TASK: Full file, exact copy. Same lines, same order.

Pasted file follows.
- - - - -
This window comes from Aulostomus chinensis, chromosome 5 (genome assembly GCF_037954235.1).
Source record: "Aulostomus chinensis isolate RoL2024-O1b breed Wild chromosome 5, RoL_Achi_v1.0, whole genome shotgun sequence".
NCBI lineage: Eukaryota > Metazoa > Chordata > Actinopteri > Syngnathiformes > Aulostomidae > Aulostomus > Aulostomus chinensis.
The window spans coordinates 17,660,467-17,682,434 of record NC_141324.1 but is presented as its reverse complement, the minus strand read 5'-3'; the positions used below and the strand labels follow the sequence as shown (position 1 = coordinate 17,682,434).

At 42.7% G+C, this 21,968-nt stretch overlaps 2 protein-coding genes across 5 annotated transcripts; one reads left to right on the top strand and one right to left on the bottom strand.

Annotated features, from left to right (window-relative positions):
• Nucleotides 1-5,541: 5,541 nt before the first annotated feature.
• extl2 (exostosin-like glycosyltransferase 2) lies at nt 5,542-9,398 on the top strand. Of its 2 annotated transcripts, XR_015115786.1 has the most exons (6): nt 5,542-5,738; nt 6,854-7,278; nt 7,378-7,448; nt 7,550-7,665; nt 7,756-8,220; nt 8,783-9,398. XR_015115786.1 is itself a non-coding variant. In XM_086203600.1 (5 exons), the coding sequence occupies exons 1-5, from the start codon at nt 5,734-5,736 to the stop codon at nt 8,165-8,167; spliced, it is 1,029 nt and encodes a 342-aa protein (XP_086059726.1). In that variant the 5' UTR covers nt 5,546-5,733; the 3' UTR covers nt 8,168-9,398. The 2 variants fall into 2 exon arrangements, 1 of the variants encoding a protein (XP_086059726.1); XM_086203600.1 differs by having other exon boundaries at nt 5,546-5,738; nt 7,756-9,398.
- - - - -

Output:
This window comes from Aulostomus chinensis, chromosome 5 (genome assembly GCF_037954235.1).
Source record: "Aulostomus chinensis isolate RoL2024-O1b breed Wild chromosome 5, RoL_Achi_v1.0, whole genome shotgun sequence".
NCBI lineage: Eukaryota > Metazoa > Chordata > Actinopteri > Syngnathiformes > Aulostomidae > Aulostomus > Aulostomus chinensis.
The window spans coordinates 17,660,467-17,682,434 of record NC_141324.1 but is presented as its reverse complement, the minus strand read 5'-3'; the positions used below and the strand labels follow the sequence as shown (position 1 = coordinate 17,682,434).

At 42.7% G+C, this 21,968-nt stretch overlaps 2 protein-coding genes across 5 annotated transcripts; one reads left to right on the top strand and one right to left on the bottom strand.

Annotated features, from left to right (window-relative positions):
• Nucleotides 1-5,541: 5,541 nt before the first annotated feature.
• extl2 (exostosin-like glycosyltransferase 2) lies at nt 5,542-9,398 on the top strand. Of its 2 annotated transcripts, XR_015115786.1 has the most exons (6): nt 5,542-5,738; nt 6,854-7,278; nt 7,378-7,448; nt 7,550-7,665; nt 7,756-8,220; nt 8,783-9,398. XR_015115786.1 is itself a non-coding variant. In XM_086203600.1 (5 exons), the coding sequence occupies exons 1-5, from the start codon at nt 5,734-5,736 to the stop codon at nt 8,165-8,167; spliced, it is 1,029 nt and encodes a 342-aa protein (XP_086059726.1). In that variant the 5' UTR covers nt 5,546-5,733; the 3' UTR covers nt 8,168-9,398. The 2 variants fall into 2 exon arrangements, 1 of the variants encoding a protein (XP_086059726.1); XM_086203600.1 differs by having other exon boundaries at nt 5,546-5,738; nt 7,756-9,398.